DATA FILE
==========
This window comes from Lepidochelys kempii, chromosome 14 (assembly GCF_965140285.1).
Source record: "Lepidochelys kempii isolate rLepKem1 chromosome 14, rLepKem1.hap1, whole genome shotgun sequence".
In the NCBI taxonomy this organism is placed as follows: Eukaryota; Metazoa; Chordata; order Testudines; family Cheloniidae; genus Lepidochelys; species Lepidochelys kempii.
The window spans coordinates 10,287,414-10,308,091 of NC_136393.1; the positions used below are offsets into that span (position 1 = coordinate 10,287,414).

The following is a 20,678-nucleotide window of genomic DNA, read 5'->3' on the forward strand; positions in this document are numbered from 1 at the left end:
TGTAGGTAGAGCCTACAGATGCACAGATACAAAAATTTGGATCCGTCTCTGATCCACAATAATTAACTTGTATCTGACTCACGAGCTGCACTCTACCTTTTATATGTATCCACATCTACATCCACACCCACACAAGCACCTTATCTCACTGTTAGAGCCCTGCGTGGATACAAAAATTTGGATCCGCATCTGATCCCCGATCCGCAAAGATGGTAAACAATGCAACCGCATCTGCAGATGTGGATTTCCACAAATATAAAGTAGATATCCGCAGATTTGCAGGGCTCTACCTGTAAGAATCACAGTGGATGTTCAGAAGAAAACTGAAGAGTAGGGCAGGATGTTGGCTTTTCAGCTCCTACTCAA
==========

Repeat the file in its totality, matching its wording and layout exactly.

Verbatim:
This window comes from Lepidochelys kempii, chromosome 14 (assembly GCF_965140285.1).
Source record: "Lepidochelys kempii isolate rLepKem1 chromosome 14, rLepKem1.hap1, whole genome shotgun sequence".
In the NCBI taxonomy this organism is placed as follows: Eukaryota; Metazoa; Chordata; order Testudines; family Cheloniidae; genus Lepidochelys; species Lepidochelys kempii.
The window spans coordinates 10,287,414-10,308,091 of NC_136393.1; the positions used below are offsets into that span (position 1 = coordinate 10,287,414).

The following is a 20,678-nucleotide window of genomic DNA, read 5'->3' on the forward strand; positions in this document are numbered from 1 at the left end:
TGTAGGTAGAGCCTACAGATGCACAGATACAAAAATTTGGATCCGTCTCTGATCCACAATAATTAACTTGTATCTGACTCACGAGCTGCACTCTACCTTTTATATGTATCCACATCTACATCCACACCCACACAAGCACCTTATCTCACTGTTAGAGCCCTGCGTGGATACAAAAATTTGGATCCGCATCTGATCCCCGATCCGCAAAGATGGTAAACAATGCAACCGCATCTGCAGATGTGGATTTCCACAAATATAAAGTAGATATCCGCAGATTTGCAGGGCTCTACCTGTAAGAATCACAGTGGATGTTCAGAAGAAAACTGAAGAGTAGGGCAGGATGTTGGCTTTTCAGCTCCTACTCAA